Dr. Paul Herrmann, a forensic pathologist called by Taylor, opined that Smith "died as a result of a combination of injuries to his brain and also Fentanyl and alcohol intoxication." Had Smith not used alcohol or Fentanyl, it is unlikely he would have died when he did. Similarly, if Smith had not suffered the brain injuries as a result of defendants' attack, "the Fentanyl and alcohol would not have killed him."

Defendants did not dispute assaulting Smith. Rather, during closing arguments Taylor's counsel conceded: "As far as the assault, at least as far as my client is concerned, he definitely assaulted Travis Smith. There's no doubt about that. And there's no doubt that in my mind that Travis Smith suffered something." Gray's counsel likewise acknowledged that "there was an assault here, and certainly there was great bodily injury that was done here." Defendants did, however, dispute that they had the requisite intent for murder and urged that Smith died as a result of his own actions following his release from the hospital, and not as a result of the assault.



Any Potential Aranda-Bruton*fn5 Error Was Harmless

Beyond A Reasonable Doubt

Taylor contends the admission of co-defendant Gray's extra-judicial statements, which he contends inculpated him in Smith's beating in the context of the prosecutor's questioning, violated his Sixth Amendment right to confront and cross-examine witnesses against him insofar as Gray did not testify and thus could not be cross-examined at trial. As we shall explain, any error in admitting Gray's redacted statements was harmless beyond a reasonable doubt because Gray's statements were merely corroborative and cumulative to the overwhelming and properly admitted evidence of Taylor's guilt. (See People v. Song (2004) 124 Cal.App.4th 973, 984.)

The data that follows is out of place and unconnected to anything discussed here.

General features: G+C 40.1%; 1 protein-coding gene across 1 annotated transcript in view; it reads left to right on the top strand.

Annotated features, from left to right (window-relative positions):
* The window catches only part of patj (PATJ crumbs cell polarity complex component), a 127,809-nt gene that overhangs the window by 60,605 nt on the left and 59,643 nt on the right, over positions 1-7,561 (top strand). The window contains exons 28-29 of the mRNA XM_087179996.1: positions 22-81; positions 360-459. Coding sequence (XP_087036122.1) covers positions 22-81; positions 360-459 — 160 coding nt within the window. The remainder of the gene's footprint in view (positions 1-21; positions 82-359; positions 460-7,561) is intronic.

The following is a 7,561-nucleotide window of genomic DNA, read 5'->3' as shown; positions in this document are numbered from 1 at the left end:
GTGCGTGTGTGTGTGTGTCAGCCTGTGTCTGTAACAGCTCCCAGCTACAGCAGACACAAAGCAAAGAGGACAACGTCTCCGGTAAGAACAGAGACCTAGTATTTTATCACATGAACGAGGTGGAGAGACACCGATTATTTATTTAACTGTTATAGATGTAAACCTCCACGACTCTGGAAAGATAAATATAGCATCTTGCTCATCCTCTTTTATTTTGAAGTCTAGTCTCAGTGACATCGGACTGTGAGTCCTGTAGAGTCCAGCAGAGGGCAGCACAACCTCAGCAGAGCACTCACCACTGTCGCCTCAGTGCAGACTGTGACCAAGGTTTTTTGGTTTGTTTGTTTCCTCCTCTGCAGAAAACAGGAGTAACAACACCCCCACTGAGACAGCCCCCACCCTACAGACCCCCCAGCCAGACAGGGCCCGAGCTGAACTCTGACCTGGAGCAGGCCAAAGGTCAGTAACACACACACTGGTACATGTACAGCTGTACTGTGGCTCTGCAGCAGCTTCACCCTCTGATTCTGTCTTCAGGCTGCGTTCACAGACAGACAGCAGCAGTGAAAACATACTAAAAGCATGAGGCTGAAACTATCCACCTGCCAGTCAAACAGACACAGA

Following his arrest, Gray was interviewed by Officer Cogle and made statements inculpating both Taylor and himself in Smith's beating. During the in limine proceedings, Taylor moved to exclude Gray's statements insofar as they inculpated him in the crimes. The prosecutor did not object to Taylor's motion so long as he was permitted to "introduce statements of one defendant with regard to strictly what . . . he did." (Italics added.) The prosecutor explained that he intended to introduce Gray's statements "through testimony with the questions limited to what did Mr. Gray say he did next . . . ." The trial court agreed that was an appropriate way to proceed and granted Taylor's motion.

At trial, the prosecutor introduced Gray's statements through the testimony of Officer Cogle. The prosecutor began by asking Officer Cogle whether Gray told "you what his involvement was in the beating of Travis Smith?" Officer Cogle responded in the affirmative, and the prosecutor asked whether Gray told him "what he was doing on June 8th 2008 before the assault?" Officer Cogle testified that Gray said he had been drinking beer with a couple of "chicks" when Smith approached, and one of the "chicks" started "freaking out," saying that Smith had molested her. Gray said he approached Smith, asked Smith if he was going to stop touching little girls, and Smith pulled out a knife and tried to cut Gray. Gray kicked Smith in the head. (Gray later admitted that Smith did not pull a knife on him.) Gray stated that when he left, Smith was hurting but still talking. Gray told Officer Cogle that he went back to Smith's location two or three times during the course of the evening. The prosecutor's direct examination of Officer Cogle then proceeded as follows:

"Q. Okay. . . . [¶] During those two to three times, did Mr. Gray tell you that [Smith] was beaten each of those two or three times?

"A. He did.

"Q. Did he tell you that [Smith] was urinated on during one of those ...